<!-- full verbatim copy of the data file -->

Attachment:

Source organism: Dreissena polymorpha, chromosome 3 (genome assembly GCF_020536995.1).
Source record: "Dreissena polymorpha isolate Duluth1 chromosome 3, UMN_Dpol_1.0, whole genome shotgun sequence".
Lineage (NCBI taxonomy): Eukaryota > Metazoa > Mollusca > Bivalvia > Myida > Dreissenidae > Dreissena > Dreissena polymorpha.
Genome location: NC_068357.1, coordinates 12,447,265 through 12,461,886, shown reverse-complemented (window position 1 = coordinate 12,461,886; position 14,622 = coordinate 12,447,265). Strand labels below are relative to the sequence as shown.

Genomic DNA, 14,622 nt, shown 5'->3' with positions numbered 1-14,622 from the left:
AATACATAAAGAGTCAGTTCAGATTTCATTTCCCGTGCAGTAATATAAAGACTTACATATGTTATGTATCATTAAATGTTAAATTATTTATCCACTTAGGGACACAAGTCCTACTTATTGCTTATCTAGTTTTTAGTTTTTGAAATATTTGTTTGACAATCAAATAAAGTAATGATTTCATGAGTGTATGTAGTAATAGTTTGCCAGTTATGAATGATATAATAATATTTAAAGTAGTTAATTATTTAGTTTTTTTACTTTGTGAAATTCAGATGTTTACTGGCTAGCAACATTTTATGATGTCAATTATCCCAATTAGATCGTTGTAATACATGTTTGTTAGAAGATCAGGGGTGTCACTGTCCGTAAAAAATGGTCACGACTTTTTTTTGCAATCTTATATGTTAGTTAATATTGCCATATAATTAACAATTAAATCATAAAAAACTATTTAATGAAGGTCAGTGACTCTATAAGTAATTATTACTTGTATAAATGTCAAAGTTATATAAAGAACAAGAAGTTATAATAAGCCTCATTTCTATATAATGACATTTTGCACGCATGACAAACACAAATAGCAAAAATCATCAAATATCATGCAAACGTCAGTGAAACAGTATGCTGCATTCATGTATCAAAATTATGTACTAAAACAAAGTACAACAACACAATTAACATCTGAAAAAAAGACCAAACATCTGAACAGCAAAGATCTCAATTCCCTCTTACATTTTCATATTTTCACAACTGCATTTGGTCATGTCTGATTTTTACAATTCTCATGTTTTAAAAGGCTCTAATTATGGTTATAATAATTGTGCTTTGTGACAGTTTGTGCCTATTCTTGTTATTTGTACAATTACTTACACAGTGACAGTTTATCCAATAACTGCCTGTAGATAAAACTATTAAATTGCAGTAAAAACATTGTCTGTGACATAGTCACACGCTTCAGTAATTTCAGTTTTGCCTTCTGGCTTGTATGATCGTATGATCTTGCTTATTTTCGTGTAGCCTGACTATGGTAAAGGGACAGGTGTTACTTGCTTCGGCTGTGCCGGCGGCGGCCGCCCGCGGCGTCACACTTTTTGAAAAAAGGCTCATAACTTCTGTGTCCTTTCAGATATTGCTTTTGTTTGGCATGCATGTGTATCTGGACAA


Source organism: Dreissena polymorpha, chromosome 3 (genome assembly GCF_020536995.1).
Source record: "Dreissena polymorpha isolate Duluth1 chromosome 3, UMN_Dpol_1.0, whole genome shotgun sequence".
Lineage (NCBI taxonomy): Eukaryota > Metazoa > Mollusca > Bivalvia > Myida > Dreissenidae > Dreissena > Dreissena polymorpha.
Genome location: NC_068357.1, coordinates 12,447,265 through 12,461,886, shown reverse-complemented (window position 1 = coordinate 12,461,886; position 14,622 = coordinate 12,447,265). Strand labels below are relative to the sequence as shown.

Genomic DNA, 14,622 nt, shown 5'->3' with positions numbered 1-14,622 from the left:
AATACATAAAGAGTCAGTTCAGATTTCATTTCCCGTGCAGTAATATAAAGACTTACATATGTTATGTATCATTAAATGTTAAATTATTTATCCACTTAGGGACACAAGTCCTACTTATTGCTTATCTAGTTTTTAGTTTTTGAAATATTTGTTTGACAATCAAATAAAGTAATGATTTCATGAGTGTATGTAGTAATAGTTTGCCAGTTATGAATGATATAATAATATTTAAAGTAGTTAATTATTTAGTTTTTTTACTTTGTGAAATTCAGATGTTTACTGGCTAGCAACATTTTATGATGTCAATTATCCCAATTAGATCGTTGTAATACATGTTTGTTAGAAGATCAGGGGTGTCACTGTCCGTAAAAAATGGTCACGACTTTTTTTTGCAATCTTATATGTTAGTTAATATTGCCATATAATTAACAATTAAATCATAAAAAACTATTTAATGAAGGTCAGTGACTCTATAAGTAATTATTACTTGTATAAATGTCAAAGTTATATAAAGAACAAGAAGTTATAATAAGCCTCATTTCTATATAATGACATTTTGCACGCATGACAAACACAAATAGCAAAAATCATCAAATATCATGCAAACGTCAGTGAAACAGTATGCTGCATTCATGTATCAAAATTATGTACTAAAACAAAGTACAACAACACAATTAACATCTGAAAAAAAGACCAAACATCTGAACAGCAAAGATCTCAATTCCCTCTTACATTTTCATATTTTCACAACTGCATTTGGTCATGTCTGATTTTTACAATTCTCATGTTTTAAAAGGCTCTAATTATGGTTATAATAATTGTGCTTTGTGACAGTTTGTGCCTATTCTTGTTATTTGTACAATTACTTACACAGTGACAGTTTATCCAATAACTGCCTGTAGATAAAACTATTAAATTGCAGTAAAAACATTGTCTGTGACATAGTCACACGCTTCAGTAATTTCAGTTTTGCCTTCTGGCTTGTATGATCGTATGATCTTGCTTATTTTCGTGTAGCCTGACTATGGTAAAGGGACAGGTGTTACTTGCTTCGGCTGTGCCGGCGGCGGCCGCCCGCGGCGTCACACTTTTTGAAAAAAGGCTCATAACTTCTGTGTCCTTTCAGATATTGCTTTTGTTTGGCATGCATGTGTATCTGGACAA